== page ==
A tephrochronology is a series of dated layers of ash, or tephra left in
sedimentary deposits and representing volcanic events. Tephrochronologists
determine the tephra layers' physical, chemical, spatial, and temporal
characteristics. With this information, we can reconstruct regional volcanic
activity and apply tephrostratigraphic markers to other temporal studies.
Explosive eruptions occur when the temperature of blocked lava rises to the
point at which the lava vaporization pressure is sufficient to remove the block.
Clouds of vaporized lava are then released which rise in the cooler air until
temperatures drop enough for coalescence into glass particles. These glass
shards are carried by the prevailing winds according to their mass/size and
aerodynamic shape. Volcanic ash often covers hundreds of square miles,
sometimes thousands, and if the cloud rises high enough, it can circle the globe
When the ash settles, it is subject to local environmental perturbation.
Ground winds and ocean currents direct some into various catchments.
Rains wash it off hillsides and floods clear out valleys. Landslides, glacial
motion, and tectonics can place it back into erosive conditions long after
settling and burial. Ice breakup and floating on rivers and oceans can carry it
great distances. Plant and animal burrowing stirs it up some.
With perturbation taken into consideration, certain types of sedimentary
deposits provide the best, though by no means perfect, records of volcanic
activity. These include peat deposits, ice buildups, lake sediments (particularly
kettle lakes), sea floors, bog sediments, and windborn loess deposits.
Cores through these deposits show the dominant types of sedimentary
activity occuring in a timely sequence and provide clues to many natural
Tephra layers range in thickness from meters to micrometers. They are
found in ice, snow, peat and other organic matrices, and many types of
mineralogical settings. Though some are easily seen, most are not,
particularly the extremely small and unconcentrated cryptotephra. Techniques
used to locate them rely on their insolubility in acid, inflammability, opacity
to x-rays, and susceptibility to magnetism. Density and magnetism is used
to separate the glass shards from other rock and minerals.
Microscopy is used to determine shard size, color, shape, and texture.
Polished thin sections provide refractive index, mineralogy, and hydration
since formation. Mass spectrometry by electron and ion microprobe of
individual shards can show major oxide and trace element concentrations.
Standards, such as Lipari obsidian, and interlab comparisons are used to
control variation in lab technique and instrumentation.
The data is sent to a database, such as Tephrabase, where algorithms
provide possible matches. When matches are verified, another spatial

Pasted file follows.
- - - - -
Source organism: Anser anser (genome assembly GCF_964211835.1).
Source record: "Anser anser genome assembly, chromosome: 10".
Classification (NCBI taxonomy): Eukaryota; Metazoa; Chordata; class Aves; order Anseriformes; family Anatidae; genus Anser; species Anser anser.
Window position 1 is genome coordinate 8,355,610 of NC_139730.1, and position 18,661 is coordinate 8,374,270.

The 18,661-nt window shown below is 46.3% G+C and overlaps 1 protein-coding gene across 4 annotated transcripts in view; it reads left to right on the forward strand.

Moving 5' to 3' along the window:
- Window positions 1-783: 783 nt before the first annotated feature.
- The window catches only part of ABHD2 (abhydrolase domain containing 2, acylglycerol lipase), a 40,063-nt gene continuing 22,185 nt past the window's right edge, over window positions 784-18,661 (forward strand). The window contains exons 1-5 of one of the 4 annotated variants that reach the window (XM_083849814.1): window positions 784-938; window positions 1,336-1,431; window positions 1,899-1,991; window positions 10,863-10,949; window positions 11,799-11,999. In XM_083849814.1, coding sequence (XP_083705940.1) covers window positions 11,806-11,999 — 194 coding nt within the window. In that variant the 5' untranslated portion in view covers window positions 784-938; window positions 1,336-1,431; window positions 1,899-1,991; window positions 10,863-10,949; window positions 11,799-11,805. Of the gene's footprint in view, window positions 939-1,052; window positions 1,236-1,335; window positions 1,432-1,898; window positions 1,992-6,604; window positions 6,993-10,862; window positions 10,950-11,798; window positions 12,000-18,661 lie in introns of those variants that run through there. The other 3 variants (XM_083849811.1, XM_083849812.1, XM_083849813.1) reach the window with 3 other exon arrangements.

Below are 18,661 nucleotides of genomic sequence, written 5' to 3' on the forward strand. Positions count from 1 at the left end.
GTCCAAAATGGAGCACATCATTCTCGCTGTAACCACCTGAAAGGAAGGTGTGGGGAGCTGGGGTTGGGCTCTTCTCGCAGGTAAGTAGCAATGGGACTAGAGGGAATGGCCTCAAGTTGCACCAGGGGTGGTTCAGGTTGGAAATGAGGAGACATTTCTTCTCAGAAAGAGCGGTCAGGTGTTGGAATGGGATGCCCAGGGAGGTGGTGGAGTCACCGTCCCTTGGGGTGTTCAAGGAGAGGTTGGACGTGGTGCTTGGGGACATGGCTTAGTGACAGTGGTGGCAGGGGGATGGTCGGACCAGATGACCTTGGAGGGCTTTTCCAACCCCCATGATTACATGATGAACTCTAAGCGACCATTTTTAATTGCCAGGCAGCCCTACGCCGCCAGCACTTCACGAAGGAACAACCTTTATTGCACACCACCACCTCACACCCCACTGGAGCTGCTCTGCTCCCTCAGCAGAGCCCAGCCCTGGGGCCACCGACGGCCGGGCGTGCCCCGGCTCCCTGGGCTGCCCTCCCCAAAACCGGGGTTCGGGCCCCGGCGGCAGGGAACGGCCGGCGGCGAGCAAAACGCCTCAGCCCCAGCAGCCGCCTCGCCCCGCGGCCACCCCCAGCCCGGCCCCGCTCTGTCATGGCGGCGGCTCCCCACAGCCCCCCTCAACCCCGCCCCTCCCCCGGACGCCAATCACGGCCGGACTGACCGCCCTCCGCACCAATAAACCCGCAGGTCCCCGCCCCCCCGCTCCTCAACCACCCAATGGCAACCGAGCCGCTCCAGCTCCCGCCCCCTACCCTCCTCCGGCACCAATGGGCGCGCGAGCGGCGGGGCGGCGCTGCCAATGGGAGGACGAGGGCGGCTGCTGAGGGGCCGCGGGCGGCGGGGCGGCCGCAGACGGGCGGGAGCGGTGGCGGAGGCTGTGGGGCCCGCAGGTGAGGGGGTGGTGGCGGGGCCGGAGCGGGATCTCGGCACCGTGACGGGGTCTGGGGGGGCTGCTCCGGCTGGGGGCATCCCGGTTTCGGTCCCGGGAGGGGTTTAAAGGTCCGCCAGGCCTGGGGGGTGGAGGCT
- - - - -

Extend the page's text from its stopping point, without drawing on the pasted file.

dimension allows terrain mapping across land, sea, lake, and ice deposits.
Fission track or 40Ar/39Ar analysis of the tephra, or radiocarbon analysis of
carbon held in the layers directly above or below the tephra, adds a temporal
dimension to this map.
Durability, preservative properties, wide areal distribution, and datability
ensure tephra studies an eminent role in reconstructing the past. Barring
long-lasting abrasive conditions, tephra shards survive millions of years
with little alteration. By preventing oxidation, thick layers of tephra assist in
the preservation of fossils. Blankets of tephra also preserve historical
disaster scenes, as at
together, and helps calibrate other dating mechanisms.
Tephrochronology is strongly involved in paleoclimate reconstruction,
particularly in the global climate change occuring at the end of the last
ice age. Climate affects erosion, which affects sedimentation rate, both of
which are strongly affected by the addition of millions of tons of volcanic
glass onto the landscape. Wind direction and velocity are indicated by
the tephra spread. Paleotemperatures at the time of ash deposition are
assumed from the life forms above and below the ash. Massive injections
of tephra into the atmosphere have a definite impact on global climate,
and transitional ice age surface shifting of water weight may affect
volcanic frequency and magnitude.
Paleoenvironmental reconstruction is assisted by tephrochronological
markers delineating ecosystem change and preserving the life forms for
study. Local volcanic impacts on the environment include the release of
toxic gases, heat and tephra blanket thickness, possible associated
tsunamis and earthquakes, and enhanced erosion with removal of plant
cover. Impacts on past human activity include forced migrations and
land use changes, while current impacts require civil defense planning
and aircraft rerouting.
Geomorphological rate change is measured with tephrochronological
input along with landscape reconstruction. Erosion and accumulation,
river valley changes, and glacial scouring are monitored, as are block
and plate motion.
Vulcanology is strongly tied to tephrochronology. Volcanic zones,
arcs, traps, systems, and fields display growth, endurance, subsidence,
activity, density, and age. Individual volcanoes exhibit eruption types,
frequency, magnitude, age, thermal energy, explosivity, and magma